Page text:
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This year, 2022, is set to be a pivotal one for the American experiment.  

With President Biden’s agenda stalled, midterm elections approaching after potentially transformational redistricting, turmoil on the Russian-Ukrainian border, and the backdrop of a continuing pandemic, there are an enormous number of issues that Americans want Washington to prioritize.  

For Republicans especially, 2022 holds many opportunities to demonstrate the alternative to the results of Biden’s first year in office marked by confusing messaging, inflation, and supply chain challenges. 


Without a doubt, Republicans are preparing to demonstrate that not only can they govern better, but they will also work on the issues that Americans care about the most. This, of course, includes the economy, national security, public health, and something else: the environment. Even former President Trump, far from a champion of environmental protection, understood that all Americans want clean air and water for themselves and generations to come.  

President Nixon appears in Washington, April 29, 1969, before the general session of the annual meeting of the U.S. Chamber of Commerce. Speaking on campus unrest, Nixon said dissent is welcome provided it is peaceful. "There can be no compromise with lawlessness and no surrender to force if free education is to survive in the United States of America," he added. (AP Photo)

President Richard Nixon, a Republican, created the Environmental Protection Agency. (AP Photo/File)

Republicans, at one time, were known as the party of environmental champions. Richard Nixon created the Environmental Protection Agency, and George H.W. Bush signed crucial amendments to the Clean Air Act. Teddy Roosevelt and Ulysses S. Grant fathered the National Park Service. Over the past 30 years, Republicans haven’t lived up to that legacy, however, as they have opposed the Left’s strategy of climate alarmism and big-government environmental programs. 

To be clear, Republicans should oppose the likes of the Green New Deal and other top-down initiatives. Wanting to protect our environment is not and should not be perceived as synonymous with growing the size of government. After all, the Left’s approach has failed, time and time again. Most recently, the Build Back Better Act bitterly divided the Democratic Party and resulted in absolutely no concrete climate action. Across the Atlantic, Germany is serving as the perfect example of the failure of a top-down, government-led approach. 

Over the past few years, there has been a definite shift among Republicans on environmental issues. 

More and more elected Republicans realize this. Over the past few years, there has been a definite shift among Republicans on environmental issues. From the Great American Outdoors Act in 2020 to the Growing Climate Solutions Act in 2021, Republican members of Congress have stepped up on environmental protection in a big way. While they may not always get the recognition that Democrats receive on their environmental work, Republicans like Reps. Bruce Westerman of Arkansas, Cathy McMorris Rodgers of Washington, John Curtis of Utah, and more have been leaders on this issue for years.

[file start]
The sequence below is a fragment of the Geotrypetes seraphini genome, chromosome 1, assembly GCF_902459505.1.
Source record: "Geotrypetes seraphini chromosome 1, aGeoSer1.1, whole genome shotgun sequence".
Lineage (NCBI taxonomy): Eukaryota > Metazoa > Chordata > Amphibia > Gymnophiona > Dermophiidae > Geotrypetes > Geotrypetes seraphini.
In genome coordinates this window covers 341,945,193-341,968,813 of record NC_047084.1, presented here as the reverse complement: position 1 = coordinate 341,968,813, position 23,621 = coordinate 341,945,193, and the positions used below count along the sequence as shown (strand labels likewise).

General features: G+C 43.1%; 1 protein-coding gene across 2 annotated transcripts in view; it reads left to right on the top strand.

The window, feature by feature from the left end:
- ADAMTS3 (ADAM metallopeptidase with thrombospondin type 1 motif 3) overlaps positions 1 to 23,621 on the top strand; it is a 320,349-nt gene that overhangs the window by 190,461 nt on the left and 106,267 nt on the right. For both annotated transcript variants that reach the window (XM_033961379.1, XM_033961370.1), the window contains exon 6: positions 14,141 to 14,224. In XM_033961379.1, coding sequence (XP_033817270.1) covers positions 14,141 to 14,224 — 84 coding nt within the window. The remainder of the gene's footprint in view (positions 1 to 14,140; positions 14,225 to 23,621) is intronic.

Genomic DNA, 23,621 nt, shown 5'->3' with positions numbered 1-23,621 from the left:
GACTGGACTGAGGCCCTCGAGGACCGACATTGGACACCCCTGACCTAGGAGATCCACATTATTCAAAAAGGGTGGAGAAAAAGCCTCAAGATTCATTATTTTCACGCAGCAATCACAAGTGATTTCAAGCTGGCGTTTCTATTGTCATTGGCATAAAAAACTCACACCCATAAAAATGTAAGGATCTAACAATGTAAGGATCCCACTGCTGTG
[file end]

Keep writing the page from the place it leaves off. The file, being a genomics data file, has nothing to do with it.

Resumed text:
Rather than simply taking a page out of the Democrats’ playbook, Republicans take a different approach on the environment. Republicans prioritize harnessing the power of American ingenuity and using balanced government action to achieve positive outcomes for our planet. They support a mixed-energy approach, encouraging the use of renewables but also recognizing the realities of an energy transition. Republicans have also become champions of nature-based climate solutions, such as sustainable agricultural practices or even the simple act of planting trees, something 90% of Americans support. 

Kevin McCarthy

House Minority Leader Kevin McCarthy, R-Calif., planted a flag with his Energy Innovation Agenda last April. (AP Photo/Jacquelyn Martin/File)

Even more, Republicans are the ones championing nuclear energy. Clean and reliable, nuclear energy – especially small modular reactors – is a crucial building block for a clean energy future. According to the Massachusetts Institute of Technology, nuclear power construction and lifetime carbon emissions are a quarter of that of solar power and a shocking 1/700 of coal. Importantly, coal-fired power plants can actually be retrofitted to become nuclear power plants, as is happening in Wyoming right now.  


There’s no doubt in our minds that this trend will continue into 2022. House Minority Leader Kevin McCarthy, R-Calif., planted a flag with his Energy Innovation Agenda last April. The Conservative Climate Caucus, formed by Curtis last year, is already the second-largest caucus in the House. With President Biden’s Build Back Better Act all but pronounced dead, Republicans have the perfect opportunity to carry their momentum into the new year and present the American people with a better way forward on climate change that doesn’t include clunky government initiatives and misuse of tax dollars. 

There’s little doubt Republicans will retake the House in November, and with it, they can retake the environmental conversation in this country, making 2022 the year of conservative environmentalism. 



Benji Backer is the founder and president of the American Conservation Coalition, the nation’s largest conservative environmental organization.